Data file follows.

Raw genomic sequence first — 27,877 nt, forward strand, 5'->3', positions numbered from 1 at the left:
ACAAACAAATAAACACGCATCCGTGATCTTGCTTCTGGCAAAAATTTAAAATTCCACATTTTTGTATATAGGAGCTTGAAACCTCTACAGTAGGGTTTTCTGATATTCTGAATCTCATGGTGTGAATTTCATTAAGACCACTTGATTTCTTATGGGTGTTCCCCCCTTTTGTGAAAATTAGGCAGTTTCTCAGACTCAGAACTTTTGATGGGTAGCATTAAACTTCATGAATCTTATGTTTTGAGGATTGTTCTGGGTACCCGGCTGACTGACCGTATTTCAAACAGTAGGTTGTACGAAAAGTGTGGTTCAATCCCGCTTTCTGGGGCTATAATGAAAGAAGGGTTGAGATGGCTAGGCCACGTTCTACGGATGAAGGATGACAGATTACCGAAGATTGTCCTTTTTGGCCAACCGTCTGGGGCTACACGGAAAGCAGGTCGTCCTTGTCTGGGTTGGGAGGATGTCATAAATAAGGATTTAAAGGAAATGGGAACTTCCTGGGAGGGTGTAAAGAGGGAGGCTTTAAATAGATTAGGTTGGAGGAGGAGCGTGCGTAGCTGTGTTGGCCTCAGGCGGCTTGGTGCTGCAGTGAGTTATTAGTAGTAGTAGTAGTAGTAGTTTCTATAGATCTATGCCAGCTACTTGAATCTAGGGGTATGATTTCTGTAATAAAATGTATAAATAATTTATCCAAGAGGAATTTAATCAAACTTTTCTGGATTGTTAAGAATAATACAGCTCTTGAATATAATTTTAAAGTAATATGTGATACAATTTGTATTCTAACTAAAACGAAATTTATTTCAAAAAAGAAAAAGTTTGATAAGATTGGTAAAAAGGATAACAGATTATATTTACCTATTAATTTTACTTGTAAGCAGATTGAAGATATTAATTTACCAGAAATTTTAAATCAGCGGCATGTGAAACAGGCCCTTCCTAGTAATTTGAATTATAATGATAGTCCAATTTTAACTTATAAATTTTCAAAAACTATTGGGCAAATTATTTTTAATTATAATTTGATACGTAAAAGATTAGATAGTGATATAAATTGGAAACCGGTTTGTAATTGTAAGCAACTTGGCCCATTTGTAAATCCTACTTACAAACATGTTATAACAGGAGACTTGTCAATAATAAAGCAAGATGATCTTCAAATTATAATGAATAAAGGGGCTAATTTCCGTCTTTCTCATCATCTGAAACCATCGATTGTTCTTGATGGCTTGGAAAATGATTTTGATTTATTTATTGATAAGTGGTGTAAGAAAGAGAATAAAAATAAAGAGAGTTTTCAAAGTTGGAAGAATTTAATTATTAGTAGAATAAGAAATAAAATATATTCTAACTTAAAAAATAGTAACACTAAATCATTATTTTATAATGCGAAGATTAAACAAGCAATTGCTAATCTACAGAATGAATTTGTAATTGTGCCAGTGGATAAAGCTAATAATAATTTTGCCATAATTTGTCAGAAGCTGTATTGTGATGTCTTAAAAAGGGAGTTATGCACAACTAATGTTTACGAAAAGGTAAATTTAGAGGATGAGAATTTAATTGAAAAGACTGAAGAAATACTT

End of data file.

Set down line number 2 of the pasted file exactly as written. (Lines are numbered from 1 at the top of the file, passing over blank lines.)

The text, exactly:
ACAAACAAATAAACACGCATCCGTGATCTTGCTTCTGGCAAAAATTTAAAATTCCACATTTTTGTATATAGGAGCTTGAAACCTCTACAGTAGGGTTTTCTGATATTCTGAATCTCATGGTGTGAATTTCATTAAGACCACTTGATTTCTTATGGGTGTTCCCCCCTTTTGTGAAAATTAGGCAGTTTCTCAGACTCAGAACTTTTGATGGGTAGCATTAAACTTCATGAATCTTATGTTTTGAGGATTGTTCTGGGTACCCGGCTGACTGACCGTATTTCAAACAGTAGGTTGTACGAAAAGTGTGGTTCAATCCCGCTTTCTGGGGCTATAATGAAAGAAGGGTTGAGATGGCTAGGCCACGTTCTACGGATGAAGGATGACAGATTACCGAAGATTGTCCTTTTTGGCCAACCGTCTGGGGCTACACGGAAAGCAGGTCGTCCTTGTCTGGGTTGGGAGGATGTCATAAATAAGGATTTAAAGGAAATGGGAACTTCCTGGGAGGGTGTAAAGAGGGAGGCTTTAAATAGATTAGGTTGGAGGAGGAGCGTGCGTAGCTGTGTTGGCCTCAGGCGGCTTGGTGCTGCAGTGAGTTATTAGTAGTAGTAGTAGTAGTAGTTTCTATAGATCTATGCCAGCTACTTGAATCTAGGGGTATGATTTCTGTAATAAAATGTATAAATAATTTATCCAAGAGGAATTTAATCAAACTTTTCTGGATTGTTAAGAATAATACAGCTCTTGAATATAATTTTAAAGTAATATGTGATACAATTTGTATTCTAACTAAAACGAAATTTATTTCAAAAAAGAAAAAGTTTGATAAGATTGGTAAAAAGGATAACAGATTATATTTACCTATTAATTTTACTTGTAAGCAGATTGAAGATATTAATTTACCAGAAATTTTAAATCAGCGGCATGTGAAACAGGCCCTTCCTAGTAATTTGAATTATAATGATAGTCCAATTTTAACTTATAAATTTTCAAAAACTATTGGGCAAATTATTTTTAATTATAATTTGATACGTAAAAGATTAGATAGTGATATAAATTGGAAACCGGTTTGTAATTGTAAGCAACTTGGCCCATTTGTAAATCCTACTTACAAACATGTTATAACAGGAGACTTGTCAATAATAAAGCAAGATGATCTTCAAATTATAATGAATAAAGGGGCTAATTTCCGTCTTTCTCATCATCTGAAACCATCGATTGTTCTTGATGGCTTGGAAAATGATTTTGATTTATTTATTGATAAGTGGTGTAAGAAAGAGAATAAAAATAAAGAGAGTTTTCAAAGTTGGAAGAATTTAATTATTAGTAGAATAAGAAATAAAATATATTCTAACTTAAAAAATAGTAACACTAAATCATTATTTTATAATGCGAAGATTAAACAAGCAATTGCTAATCTACAGAATGAATTTGTAATTGTGCCAGTGGATAAAGCTAATAATAATTTTGCCATAATTTGTCAGAAGCTGTATTGTGATGTCTTAAAAAGGGAGTTATGCACAACTAATGTTTACGAAAAGGTAAATTTAGAGGATGAGAATTTAATTGAAAAGACTGAAGAAATACTT